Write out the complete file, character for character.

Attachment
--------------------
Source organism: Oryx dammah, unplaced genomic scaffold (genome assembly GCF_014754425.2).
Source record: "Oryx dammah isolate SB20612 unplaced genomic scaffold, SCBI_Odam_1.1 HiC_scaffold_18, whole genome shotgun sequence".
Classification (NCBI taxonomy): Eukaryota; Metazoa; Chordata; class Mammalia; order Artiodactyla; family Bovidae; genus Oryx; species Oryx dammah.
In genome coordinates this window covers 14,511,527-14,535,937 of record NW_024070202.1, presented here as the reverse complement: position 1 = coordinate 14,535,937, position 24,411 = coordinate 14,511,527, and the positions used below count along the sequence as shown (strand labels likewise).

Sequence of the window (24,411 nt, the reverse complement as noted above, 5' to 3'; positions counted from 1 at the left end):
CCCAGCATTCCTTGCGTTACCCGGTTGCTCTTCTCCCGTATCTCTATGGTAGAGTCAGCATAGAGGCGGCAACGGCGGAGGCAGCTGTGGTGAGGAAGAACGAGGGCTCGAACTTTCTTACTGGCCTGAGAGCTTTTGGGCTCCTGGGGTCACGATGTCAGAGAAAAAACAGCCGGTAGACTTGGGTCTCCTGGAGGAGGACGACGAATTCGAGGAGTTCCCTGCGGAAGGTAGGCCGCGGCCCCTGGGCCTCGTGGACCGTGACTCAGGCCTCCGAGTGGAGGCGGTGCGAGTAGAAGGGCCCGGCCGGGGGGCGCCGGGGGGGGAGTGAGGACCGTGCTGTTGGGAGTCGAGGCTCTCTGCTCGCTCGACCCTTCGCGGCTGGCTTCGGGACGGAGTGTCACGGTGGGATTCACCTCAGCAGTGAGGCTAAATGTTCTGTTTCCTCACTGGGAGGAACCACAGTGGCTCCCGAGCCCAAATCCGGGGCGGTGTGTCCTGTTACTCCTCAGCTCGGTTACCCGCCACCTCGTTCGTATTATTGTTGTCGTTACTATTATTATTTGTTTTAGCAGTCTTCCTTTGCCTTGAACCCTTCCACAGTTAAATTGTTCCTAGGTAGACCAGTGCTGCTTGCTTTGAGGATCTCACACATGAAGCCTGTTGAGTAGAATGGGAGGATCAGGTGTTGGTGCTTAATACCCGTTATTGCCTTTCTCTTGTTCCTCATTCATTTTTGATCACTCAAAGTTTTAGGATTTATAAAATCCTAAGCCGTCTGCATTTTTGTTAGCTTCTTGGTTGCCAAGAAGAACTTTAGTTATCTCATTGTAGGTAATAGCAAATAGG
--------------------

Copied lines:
Source organism: Oryx dammah, unplaced genomic scaffold (genome assembly GCF_014754425.2).
Source record: "Oryx dammah isolate SB20612 unplaced genomic scaffold, SCBI_Odam_1.1 HiC_scaffold_18, whole genome shotgun sequence".
Classification (NCBI taxonomy): Eukaryota; Metazoa; Chordata; class Mammalia; order Artiodactyla; family Bovidae; genus Oryx; species Oryx dammah.
In genome coordinates this window covers 14,511,527-14,535,937 of record NW_024070202.1, presented here as the reverse complement: position 1 = coordinate 14,535,937, position 24,411 = coordinate 14,511,527, and the positions used below count along the sequence as shown (strand labels likewise).

Sequence of the window (24,411 nt, the reverse complement as noted above, 5' to 3'; positions counted from 1 at the left end):
CCCAGCATTCCTTGCGTTACCCGGTTGCTCTTCTCCCGTATCTCTATGGTAGAGTCAGCATAGAGGCGGCAACGGCGGAGGCAGCTGTGGTGAGGAAGAACGAGGGCTCGAACTTTCTTACTGGCCTGAGAGCTTTTGGGCTCCTGGGGTCACGATGTCAGAGAAAAAACAGCCGGTAGACTTGGGTCTCCTGGAGGAGGACGACGAATTCGAGGAGTTCCCTGCGGAAGGTAGGCCGCGGCCCCTGGGCCTCGTGGACCGTGACTCAGGCCTCCGAGTGGAGGCGGTGCGAGTAGAAGGGCCCGGCCGGGGGGCGCCGGGGGGGGAGTGAGGACCGTGCTGTTGGGAGTCGAGGCTCTCTGCTCGCTCGACCCTTCGCGGCTGGCTTCGGGACGGAGTGTCACGGTGGGATTCACCTCAGCAGTGAGGCTAAATGTTCTGTTTCCTCACTGGGAGGAACCACAGTGGCTCCCGAGCCCAAATCCGGGGCGGTGTGTCCTGTTACTCCTCAGCTCGGTTACCCGCCACCTCGTTCGTATTATTGTTGTCGTTACTATTATTATTTGTTTTAGCAGTCTTCCTTTGCCTTGAACCCTTCCACAGTTAAATTGTTCCTAGGTAGACCAGTGCTGCTTGCTTTGAGGATCTCACACATGAAGCCTGTTGAGTAGAATGGGAGGATCAGGTGTTGGTGCTTAATACCCGTTATTGCCTTTCTCTTGTTCCTCATTCATTTTTGATCACTCAAAGTTTTAGGATTTATAAAATCCTAAGCCGTCTGCATTTTTGTTAGCTTCTTGGTTGCCAAGAAGAACTTTAGTTATCTCATTGTAGGTAATAGCAAATAGG